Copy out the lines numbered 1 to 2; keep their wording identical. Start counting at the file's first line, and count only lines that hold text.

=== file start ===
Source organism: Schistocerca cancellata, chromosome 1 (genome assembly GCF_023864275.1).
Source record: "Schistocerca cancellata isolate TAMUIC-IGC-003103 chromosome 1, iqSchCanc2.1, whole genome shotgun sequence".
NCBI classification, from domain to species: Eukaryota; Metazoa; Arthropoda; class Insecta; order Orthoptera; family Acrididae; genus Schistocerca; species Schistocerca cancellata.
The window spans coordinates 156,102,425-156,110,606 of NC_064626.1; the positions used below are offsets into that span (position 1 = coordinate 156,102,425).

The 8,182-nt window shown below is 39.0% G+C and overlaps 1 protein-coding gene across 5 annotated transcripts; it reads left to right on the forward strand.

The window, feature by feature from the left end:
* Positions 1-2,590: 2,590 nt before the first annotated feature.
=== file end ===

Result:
Source organism: Schistocerca cancellata, chromosome 1 (genome assembly GCF_023864275.1).
Source record: "Schistocerca cancellata isolate TAMUIC-IGC-003103 chromosome 1, iqSchCanc2.1, whole genome shotgun sequence".